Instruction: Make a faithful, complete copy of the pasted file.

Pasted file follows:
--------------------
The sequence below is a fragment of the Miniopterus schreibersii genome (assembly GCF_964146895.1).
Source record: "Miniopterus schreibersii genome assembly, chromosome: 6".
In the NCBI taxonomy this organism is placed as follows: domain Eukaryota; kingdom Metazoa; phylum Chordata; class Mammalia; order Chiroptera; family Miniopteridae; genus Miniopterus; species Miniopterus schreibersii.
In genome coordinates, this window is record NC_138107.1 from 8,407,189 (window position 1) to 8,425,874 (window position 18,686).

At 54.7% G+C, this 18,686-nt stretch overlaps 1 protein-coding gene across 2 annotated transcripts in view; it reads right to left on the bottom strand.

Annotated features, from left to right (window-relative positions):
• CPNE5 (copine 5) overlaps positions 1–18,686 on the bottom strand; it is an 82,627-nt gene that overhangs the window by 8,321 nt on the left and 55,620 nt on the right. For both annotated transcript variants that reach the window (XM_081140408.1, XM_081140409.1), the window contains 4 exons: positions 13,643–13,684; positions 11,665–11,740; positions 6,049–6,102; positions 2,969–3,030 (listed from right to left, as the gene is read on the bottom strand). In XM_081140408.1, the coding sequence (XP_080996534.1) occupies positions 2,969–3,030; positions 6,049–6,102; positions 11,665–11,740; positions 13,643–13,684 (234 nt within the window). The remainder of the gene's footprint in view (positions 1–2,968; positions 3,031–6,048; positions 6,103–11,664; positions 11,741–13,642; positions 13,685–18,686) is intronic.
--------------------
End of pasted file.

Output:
The sequence below is a fragment of the Miniopterus schreibersii genome (assembly GCF_964146895.1).
Source record: "Miniopterus schreibersii genome assembly, chromosome: 6".
In the NCBI taxonomy this organism is placed as follows: domain Eukaryota; kingdom Metazoa; phylum Chordata; class Mammalia; order Chiroptera; family Miniopteridae; genus Miniopterus; species Miniopterus schreibersii.
In genome coordinates, this window is record NC_138107.1 from 8,407,189 (window position 1) to 8,425,874 (window position 18,686).

At 54.7% G+C, this 18,686-nt stretch overlaps 1 protein-coding gene across 2 annotated transcripts in view; it reads right to left on the bottom strand.

Annotated features, from left to right (window-relative positions):
• CPNE5 (copine 5) overlaps positions 1–18,686 on the bottom strand; it is an 82,627-nt gene that overhangs the window by 8,321 nt on the left and 55,620 nt on the right. For both annotated transcript variants that reach the window (XM_081140408.1, XM_081140409.1), the window contains 4 exons: positions 13,643–13,684; positions 11,665–11,740; positions 6,049–6,102; positions 2,969–3,030 (listed from right to left, as the gene is read on the bottom strand). In XM_081140408.1, the coding sequence (XP_080996534.1) occupies positions 2,969–3,030; positions 6,049–6,102; positions 11,665–11,740; positions 13,643–13,684 (234 nt within the window). The remainder of the gene's footprint in view (positions 1–2,968; positions 3,031–6,048; positions 6,103–11,664; positions 11,741–13,642; positions 13,685–18,686) is intronic.